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Vermont folkie Anaïs Mitchell has been tinkering with Hadestown, her stirring Americana-ization of the Greek myth of Orpheus and Eurydice, for nearly two decades. The much-revised, multi-Tony Award winning version that ran for 11 months—right up until the pandemic shuttered Broadway in March of 2020—came more than a dozen years after she’d first put the show on its feet. In the interim came Hadestown-the-concept album, as well as a handful of songs first released on her other albums that would later find their way into the musical.
Hadestown has reopened on Broadway, but that hasn’t delayed the arrival of its first-rate roadshow, for which the Kennedy Center is the first stop on an itinerary with dates through the spring of 2023. That’s a cause for celebration. This show, more than most, with its meditation on the cyclical nature of joy and sorrow, is meant to travel.
It also dramatizes a literal—well, mythological—journey to hell and back, as callow lyre-slinger Orpheus resolves to “rescue” his beloved Eurydice after she chooses sunless subsistence living below over starvation above. “Give him your hand; he’ll give you his hand-to-mouth,” as Hades, the Republican of our piece, sings to her in “Hey Little Songbird.”
Hadestown’s ancient origins will explain why it seems such a suspiciously ripe metaphor for so many things—including the return of live theater after an unprecedented drought, at least for those of us willing to provide proof of vaccination or a negative COVID test. “Livin’ It Up on Top,” one of Act One’s most upbeat numbers, introduces the concept of Persephone’s six-months-outta-twelve marriage to Hades, who, in the waning years of their love affair, has turned the underworld into a giant fossil-fuel-powered factory built on the backs of laborers whom he’s convinced to be grateful for their low wages and seven-day work week. (Kimberly Marable, who was one of the three truth-telling Fates in the show’s initial Broadway run, has moved up to the more prominent role of Persephone in the touring company.) When she’s with Hades down below, it’s a cruel winter up here; when she returns to the surface, the sun shines. There is also the Act One finale, “Why We Build the Wall,” wherein Hades’ under-educated subjects obediently parrot back to him how isolationist policies will keep poverty away. George W. Bush was president—Donald Trump just a reality-TV clown—when Mitchell wrote that song.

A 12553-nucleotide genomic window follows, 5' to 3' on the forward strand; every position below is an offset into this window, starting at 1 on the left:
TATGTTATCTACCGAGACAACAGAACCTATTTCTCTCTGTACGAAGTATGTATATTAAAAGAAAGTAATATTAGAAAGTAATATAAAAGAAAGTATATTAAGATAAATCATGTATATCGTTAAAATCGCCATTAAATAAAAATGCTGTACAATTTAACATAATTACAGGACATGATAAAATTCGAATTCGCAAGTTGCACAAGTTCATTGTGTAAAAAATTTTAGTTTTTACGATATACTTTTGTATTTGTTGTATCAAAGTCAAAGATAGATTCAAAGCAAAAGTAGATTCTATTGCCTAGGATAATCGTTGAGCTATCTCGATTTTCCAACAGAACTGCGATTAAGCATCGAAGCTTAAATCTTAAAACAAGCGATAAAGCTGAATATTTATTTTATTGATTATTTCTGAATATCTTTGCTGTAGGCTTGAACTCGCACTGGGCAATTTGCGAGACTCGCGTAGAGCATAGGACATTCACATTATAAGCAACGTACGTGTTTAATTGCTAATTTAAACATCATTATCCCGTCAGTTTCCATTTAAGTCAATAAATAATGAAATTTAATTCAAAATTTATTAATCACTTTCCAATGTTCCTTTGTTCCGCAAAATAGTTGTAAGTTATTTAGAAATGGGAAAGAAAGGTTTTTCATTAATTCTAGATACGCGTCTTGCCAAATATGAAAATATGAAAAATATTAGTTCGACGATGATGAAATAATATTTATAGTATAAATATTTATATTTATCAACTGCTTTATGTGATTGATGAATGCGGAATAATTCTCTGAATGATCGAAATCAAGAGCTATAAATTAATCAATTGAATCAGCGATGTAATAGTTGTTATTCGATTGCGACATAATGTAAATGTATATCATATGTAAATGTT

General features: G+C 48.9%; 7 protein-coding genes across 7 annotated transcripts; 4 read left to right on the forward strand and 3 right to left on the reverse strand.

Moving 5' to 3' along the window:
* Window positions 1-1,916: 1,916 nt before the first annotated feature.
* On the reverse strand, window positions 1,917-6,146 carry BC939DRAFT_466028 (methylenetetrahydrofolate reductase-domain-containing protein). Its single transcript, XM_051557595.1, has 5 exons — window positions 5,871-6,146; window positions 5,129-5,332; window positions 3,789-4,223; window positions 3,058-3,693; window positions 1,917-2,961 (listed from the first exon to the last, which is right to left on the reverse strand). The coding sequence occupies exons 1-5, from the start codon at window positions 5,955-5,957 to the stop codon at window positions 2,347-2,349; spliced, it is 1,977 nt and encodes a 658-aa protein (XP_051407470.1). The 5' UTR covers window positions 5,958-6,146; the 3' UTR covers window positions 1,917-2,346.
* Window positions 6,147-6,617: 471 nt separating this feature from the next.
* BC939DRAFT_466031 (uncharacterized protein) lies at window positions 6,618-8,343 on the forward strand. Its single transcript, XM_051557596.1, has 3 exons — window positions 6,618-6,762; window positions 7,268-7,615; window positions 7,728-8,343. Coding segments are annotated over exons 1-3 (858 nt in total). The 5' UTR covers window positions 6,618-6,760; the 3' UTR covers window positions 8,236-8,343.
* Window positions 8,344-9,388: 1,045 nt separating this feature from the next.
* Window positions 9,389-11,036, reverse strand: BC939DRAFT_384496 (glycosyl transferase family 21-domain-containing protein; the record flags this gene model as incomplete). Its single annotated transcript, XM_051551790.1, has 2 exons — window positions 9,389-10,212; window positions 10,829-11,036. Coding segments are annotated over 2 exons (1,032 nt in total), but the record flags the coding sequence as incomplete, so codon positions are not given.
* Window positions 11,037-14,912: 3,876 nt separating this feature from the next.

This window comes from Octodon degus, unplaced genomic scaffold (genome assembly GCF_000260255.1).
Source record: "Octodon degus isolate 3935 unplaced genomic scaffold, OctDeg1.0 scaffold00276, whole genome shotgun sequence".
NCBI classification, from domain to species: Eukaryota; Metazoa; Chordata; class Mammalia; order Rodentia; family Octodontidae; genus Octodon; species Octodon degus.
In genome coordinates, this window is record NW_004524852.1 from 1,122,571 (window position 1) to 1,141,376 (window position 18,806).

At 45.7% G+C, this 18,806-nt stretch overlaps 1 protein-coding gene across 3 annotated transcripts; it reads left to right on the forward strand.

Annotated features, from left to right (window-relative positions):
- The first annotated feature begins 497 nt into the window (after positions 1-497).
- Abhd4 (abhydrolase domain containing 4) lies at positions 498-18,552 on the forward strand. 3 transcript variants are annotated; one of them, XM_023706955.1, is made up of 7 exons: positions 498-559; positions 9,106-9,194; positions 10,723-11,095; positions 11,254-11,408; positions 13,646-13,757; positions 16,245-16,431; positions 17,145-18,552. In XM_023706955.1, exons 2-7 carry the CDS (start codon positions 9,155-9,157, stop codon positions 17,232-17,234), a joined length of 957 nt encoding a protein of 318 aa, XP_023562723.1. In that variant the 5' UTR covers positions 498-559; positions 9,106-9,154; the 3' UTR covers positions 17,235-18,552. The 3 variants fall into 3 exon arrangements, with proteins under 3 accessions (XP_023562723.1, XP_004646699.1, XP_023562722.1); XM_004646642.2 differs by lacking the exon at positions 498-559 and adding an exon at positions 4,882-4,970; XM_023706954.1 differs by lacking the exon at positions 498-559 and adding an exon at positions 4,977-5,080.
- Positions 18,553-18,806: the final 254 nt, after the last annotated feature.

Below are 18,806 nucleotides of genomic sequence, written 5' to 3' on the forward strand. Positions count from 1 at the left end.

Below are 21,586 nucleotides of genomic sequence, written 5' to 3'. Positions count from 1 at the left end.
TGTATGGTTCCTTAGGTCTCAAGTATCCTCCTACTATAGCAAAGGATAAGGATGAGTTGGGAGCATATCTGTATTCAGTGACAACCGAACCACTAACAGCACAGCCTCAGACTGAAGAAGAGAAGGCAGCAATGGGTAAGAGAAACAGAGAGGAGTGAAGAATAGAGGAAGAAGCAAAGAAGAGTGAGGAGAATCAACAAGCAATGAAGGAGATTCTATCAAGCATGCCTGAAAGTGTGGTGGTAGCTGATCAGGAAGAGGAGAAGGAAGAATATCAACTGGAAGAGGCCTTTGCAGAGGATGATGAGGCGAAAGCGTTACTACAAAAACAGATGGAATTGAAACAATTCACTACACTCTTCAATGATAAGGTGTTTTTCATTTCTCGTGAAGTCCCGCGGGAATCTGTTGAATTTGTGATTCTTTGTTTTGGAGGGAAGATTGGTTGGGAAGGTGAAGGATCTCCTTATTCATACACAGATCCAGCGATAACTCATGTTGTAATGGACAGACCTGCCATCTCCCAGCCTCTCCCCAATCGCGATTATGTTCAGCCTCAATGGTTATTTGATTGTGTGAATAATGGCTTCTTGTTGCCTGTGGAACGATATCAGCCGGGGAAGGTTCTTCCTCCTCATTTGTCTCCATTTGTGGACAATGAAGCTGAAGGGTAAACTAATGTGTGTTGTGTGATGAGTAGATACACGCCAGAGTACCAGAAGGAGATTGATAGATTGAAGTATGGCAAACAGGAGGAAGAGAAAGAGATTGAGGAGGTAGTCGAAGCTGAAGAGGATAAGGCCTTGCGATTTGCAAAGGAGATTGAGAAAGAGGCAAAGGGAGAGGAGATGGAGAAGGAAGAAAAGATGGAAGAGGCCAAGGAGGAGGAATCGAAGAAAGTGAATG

Mitchell’s lyrics are pithy, and her music is enveloping and propulsive throughout, relying more heavily on brass and percussion than guitar, despite Orpheus’ mastery of the lyre. (Carrot-topped Nicholas Barasch is our Orpheus, and his wiry but never shrill falsetto has no trouble filling the Kennedy Center opera house, which is more than double the seating capacity of Hadestown’s Broadway venue.) The onstage seven-piece orchestra is in plain view, populating a set (by scenic designer Rachel Hauck) that seems inspired by New Orleans, though much of the lyrical imagery evokes the Rust Belt.
The themes under investigation here—the soul-killing drudgery of factory work, the tender negotiation of preserving a marriage long after the excitement of early love has dissipated, the use of “economic insecurity” to cover up the electorate’s uglier impulses—suggest this all might’ve come from the sainted Broadway diva who occupied the Walter Kerr Theater for 14 months immediately before Hadestown moved in, one Bruce Springsteen. But in fact, this is the rare Broadway spectacle wholly written, directed, and developed by women. (Director Rachel Chavkin has worked with Mitchell on the play for nearly a decade.)
Rounding out the cast of the touring Hadestown is Levi Kreis, playing the narrator Hermes. Kreis is White and decades younger than Broadway’s Tony-winning Hermes, André de Shields, but he makes a persuasively weary (and vocally nimble) Hermes. Kevyn Morrow, a commanding Black actor, takes the place of Broadway’s Patrick Page as the musical’s (somewhat sympathetic) villain Hades, preserving the racial balance of the cast. Both are excellent. In fact, there isn’t a weak hand on the factory floor.